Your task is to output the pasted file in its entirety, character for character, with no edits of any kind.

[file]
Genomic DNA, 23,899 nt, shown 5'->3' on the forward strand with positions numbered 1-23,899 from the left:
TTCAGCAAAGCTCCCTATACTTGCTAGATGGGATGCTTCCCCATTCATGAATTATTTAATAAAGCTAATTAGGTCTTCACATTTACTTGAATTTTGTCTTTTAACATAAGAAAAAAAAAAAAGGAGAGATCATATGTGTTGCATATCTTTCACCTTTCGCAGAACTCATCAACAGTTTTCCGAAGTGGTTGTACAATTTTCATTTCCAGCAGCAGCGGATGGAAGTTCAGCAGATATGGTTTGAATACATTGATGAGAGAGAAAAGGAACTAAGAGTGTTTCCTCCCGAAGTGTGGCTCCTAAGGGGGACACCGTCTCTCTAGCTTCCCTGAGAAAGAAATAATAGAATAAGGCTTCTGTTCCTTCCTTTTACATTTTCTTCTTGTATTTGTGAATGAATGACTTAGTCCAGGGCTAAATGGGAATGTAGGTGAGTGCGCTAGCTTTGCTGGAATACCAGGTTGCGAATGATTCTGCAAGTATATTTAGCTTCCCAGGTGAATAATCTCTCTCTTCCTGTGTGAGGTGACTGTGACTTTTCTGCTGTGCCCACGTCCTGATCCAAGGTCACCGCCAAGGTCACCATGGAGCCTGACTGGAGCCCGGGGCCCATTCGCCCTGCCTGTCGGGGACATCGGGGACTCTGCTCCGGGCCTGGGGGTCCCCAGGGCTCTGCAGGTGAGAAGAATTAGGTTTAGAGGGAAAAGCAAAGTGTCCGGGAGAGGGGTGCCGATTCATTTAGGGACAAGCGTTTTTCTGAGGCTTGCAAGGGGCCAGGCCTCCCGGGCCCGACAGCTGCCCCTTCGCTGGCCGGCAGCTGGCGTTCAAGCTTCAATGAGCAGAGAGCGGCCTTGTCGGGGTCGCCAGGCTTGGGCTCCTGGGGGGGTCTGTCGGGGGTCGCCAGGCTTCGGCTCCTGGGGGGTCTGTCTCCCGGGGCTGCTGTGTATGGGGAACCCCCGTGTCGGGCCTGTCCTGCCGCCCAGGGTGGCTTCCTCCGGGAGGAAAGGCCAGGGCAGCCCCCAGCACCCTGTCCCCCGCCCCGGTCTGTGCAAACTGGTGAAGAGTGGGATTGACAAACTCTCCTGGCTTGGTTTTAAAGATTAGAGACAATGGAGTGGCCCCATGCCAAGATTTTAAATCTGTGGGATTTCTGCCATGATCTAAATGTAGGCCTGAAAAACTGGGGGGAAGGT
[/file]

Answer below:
Genomic DNA, 23,899 nt, shown 5'->3' on the forward strand with positions numbered 1-23,899 from the left:
TTCAGCAAAGCTCCCTATACTTGCTAGATGGGATGCTTCCCCATTCATGAATTATTTAATAAAGCTAATTAGGTCTTCACATTTACTTGAATTTTGTCTTTTAACATAAGAAAAAAAAAAAAGGAGAGATCATATGTGTTGCATATCTTTCACCTTTCGCAGAACTCATCAACAGTTTTCCGAAGTGGTTGTACAATTTTCATTTCCAGCAGCAGCGGATGGAAGTTCAGCAGATATGGTTTGAATACATTGATGAGAGAGAAAAGGAACTAAGAGTGTTTCCTCCCGAAGTGTGGCTCCTAAGGGGGACACCGTCTCTCTAGCTTCCCTGAGAAAGAAATAATAGAATAAGGCTTCTGTTCCTTCCTTTTACATTTTCTTCTTGTATTTGTGAATGAATGACTTAGTCCAGGGCTAAATGGGAATGTAGGTGAGTGCGCTAGCTTTGCTGGAATACCAGGTTGCGAATGATTCTGCAAGTATATTTAGCTTCCCAGGTGAATAATCTCTCTCTTCCTGTGTGAGGTGACTGTGACTTTTCTGCTGTGCCCACGTCCTGATCCAAGGTCACCGCCAAGGTCACCATGGAGCCTGACTGGAGCCCGGGGCCCATTCGCCCTGCCTGTCGGGGACATCGGGGACTCTGCTCCGGGCCTGGGGGTCCCCAGGGCTCTGCAGGTGAGAAGAATTAGGTTTAGAGGGAAAAGCAAAGTGTCCGGGAGAGGGGTGCCGATTCATTTAGGGACAAGCGTTTTTCTGAGGCTTGCAAGGGGCCAGGCCTCCCGGGCCCGACAGCTGCCCCTTCGCTGGCCGGCAGCTGGCGTTCAAGCTTCAATGAGCAGAGAGCGGCCTTGTCGGGGTCGCCAGGCTTGGGCTCCTGGGGGGGTCTGTCGGGGGTCGCCAGGCTTCGGCTCCTGGGGGGTCTGTCTCCCGGGGCTGCTGTGTATGGGGAACCCCCGTGTCGGGCCTGTCCTGCCGCCCAGGGTGGCTTCCTCCGGGAGGAAAGGCCAGGGCAGCCCCCAGCACCCTGTCCCCCGCCCCGGTCTGTGCAAACTGGTGAAGAGTGGGATTGACAAACTCTCCTGGCTTGGTTTTAAAGATTAGAGACAATGGAGTGGCCCCATGCCAAGATTTTAAATCTGTGGGATTTCTGCCATGATCTAAATGTAGGCCTGAAAAACTGGGGGGAAGGT